Nothing beats waking up Christmas morning to find a fresh blanket of snow outside. But if you're dreaming of a white Christmas this year, you'll likely be disappointed.
The Weather Channel is forecasting that much of the United States won't have snow for Christmas, according to a USA Today story. Here are a few facts from the story about this season's snowfall:
Less than a quarter of the nation was covered by snow Sunday. Last Christmas, half of the nation was covered. Two years ago, 63 percent was covered with snow.
Meteorologists are predicting the coldest areas of the country will be in the Southwest and and South Central United States. In fact, Little Rock, Ark., has been snowier than Syracuse, N.Y., this year.
The definition of a white Christmas is that 1 inch of snow is on the ground on Christmas Day, according to the National Weather Service. So, snow doesn't have to fall on Christmas Day for an official white Christmas.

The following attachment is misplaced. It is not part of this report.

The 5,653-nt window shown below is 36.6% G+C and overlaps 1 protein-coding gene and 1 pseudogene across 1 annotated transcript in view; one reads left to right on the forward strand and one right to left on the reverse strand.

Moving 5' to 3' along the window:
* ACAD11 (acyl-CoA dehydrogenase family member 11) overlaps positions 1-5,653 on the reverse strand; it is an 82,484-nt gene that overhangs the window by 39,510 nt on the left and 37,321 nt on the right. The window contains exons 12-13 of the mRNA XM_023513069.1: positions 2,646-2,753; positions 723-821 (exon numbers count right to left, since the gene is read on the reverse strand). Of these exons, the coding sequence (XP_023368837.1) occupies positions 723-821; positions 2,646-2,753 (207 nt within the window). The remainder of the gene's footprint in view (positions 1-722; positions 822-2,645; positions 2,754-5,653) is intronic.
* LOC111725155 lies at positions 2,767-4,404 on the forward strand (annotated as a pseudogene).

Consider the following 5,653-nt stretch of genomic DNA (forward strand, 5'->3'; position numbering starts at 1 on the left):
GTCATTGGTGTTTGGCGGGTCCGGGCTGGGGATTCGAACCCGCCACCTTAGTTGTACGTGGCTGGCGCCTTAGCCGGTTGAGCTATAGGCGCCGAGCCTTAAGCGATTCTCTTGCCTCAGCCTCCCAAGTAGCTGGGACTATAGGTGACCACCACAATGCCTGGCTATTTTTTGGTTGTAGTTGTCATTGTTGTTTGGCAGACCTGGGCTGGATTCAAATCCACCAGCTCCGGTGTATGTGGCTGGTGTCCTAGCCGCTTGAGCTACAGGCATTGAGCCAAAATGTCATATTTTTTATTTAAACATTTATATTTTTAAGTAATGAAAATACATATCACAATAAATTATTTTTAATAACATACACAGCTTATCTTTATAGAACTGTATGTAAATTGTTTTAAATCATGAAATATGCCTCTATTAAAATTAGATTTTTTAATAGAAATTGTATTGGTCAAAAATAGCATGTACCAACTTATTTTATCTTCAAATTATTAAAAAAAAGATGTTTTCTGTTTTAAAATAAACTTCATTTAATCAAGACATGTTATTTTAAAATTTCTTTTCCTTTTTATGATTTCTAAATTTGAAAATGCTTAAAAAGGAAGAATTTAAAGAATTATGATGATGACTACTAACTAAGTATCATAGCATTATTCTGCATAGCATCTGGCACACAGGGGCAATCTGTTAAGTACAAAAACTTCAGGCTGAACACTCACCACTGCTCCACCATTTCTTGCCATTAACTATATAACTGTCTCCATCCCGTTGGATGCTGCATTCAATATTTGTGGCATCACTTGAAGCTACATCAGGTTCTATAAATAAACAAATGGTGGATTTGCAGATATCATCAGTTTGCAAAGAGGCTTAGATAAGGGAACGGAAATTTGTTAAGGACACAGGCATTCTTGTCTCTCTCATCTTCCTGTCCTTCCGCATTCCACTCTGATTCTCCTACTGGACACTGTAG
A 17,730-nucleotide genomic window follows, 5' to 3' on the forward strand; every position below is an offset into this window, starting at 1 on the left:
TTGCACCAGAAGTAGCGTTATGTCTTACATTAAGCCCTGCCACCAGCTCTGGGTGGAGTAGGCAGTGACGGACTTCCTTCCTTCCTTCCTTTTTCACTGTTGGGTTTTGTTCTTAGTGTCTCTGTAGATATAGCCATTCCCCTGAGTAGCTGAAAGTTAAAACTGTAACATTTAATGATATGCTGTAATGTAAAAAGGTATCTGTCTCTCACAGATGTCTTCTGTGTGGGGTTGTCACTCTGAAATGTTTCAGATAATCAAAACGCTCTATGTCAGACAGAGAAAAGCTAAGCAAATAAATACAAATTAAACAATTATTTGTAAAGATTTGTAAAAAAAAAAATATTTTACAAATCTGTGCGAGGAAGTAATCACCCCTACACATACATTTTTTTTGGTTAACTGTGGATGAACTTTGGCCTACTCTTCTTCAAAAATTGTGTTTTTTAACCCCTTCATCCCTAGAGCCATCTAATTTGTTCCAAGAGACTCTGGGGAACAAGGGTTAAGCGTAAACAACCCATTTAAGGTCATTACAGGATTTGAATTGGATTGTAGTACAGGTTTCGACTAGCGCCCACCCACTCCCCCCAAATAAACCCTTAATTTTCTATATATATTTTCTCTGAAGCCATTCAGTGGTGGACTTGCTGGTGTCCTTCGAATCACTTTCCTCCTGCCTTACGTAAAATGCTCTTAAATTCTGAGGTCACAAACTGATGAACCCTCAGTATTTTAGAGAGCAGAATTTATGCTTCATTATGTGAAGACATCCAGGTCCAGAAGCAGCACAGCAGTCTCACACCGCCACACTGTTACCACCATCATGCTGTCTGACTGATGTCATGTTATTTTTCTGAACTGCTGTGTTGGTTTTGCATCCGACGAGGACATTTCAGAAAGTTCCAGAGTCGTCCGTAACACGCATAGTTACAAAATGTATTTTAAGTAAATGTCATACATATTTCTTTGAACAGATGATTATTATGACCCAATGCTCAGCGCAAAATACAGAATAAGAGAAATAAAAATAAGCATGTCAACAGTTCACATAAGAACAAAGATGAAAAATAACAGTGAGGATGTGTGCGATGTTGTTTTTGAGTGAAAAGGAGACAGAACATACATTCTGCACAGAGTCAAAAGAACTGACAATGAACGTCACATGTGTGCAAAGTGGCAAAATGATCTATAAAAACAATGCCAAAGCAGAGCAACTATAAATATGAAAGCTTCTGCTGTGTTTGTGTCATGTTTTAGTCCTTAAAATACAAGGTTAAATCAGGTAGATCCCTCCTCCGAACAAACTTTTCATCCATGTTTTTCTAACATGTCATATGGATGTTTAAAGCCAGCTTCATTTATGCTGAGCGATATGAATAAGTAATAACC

Here are a few ideas to localize the story:
YOUR WEATHER EXPERTS: Check with meteorologists in your area to see if they predict snow for you. Ask for data from the past 10 Christmases to see if you usually have a white Christmas. Look for opportunities to do a By the Numbers alternative story format highlighting temperatures, inches of snow and even how much money your town budgets for snow removal.
MEMORIES OF WHITE CHRISTMAS: Ask people who clear snow for their memories of the biggest Christmas snow. You can also do a quick reader callout to ask for people to send photos or memories of Christmas snow.
CHILDREN'S THOUGHTS: If school is still in session this week, see if you can work with teachers to ask young children what Santa does when there isn't snow on Christmas. Run as many responses as you can in the paper, and be sure to collect the rest and run them online with names.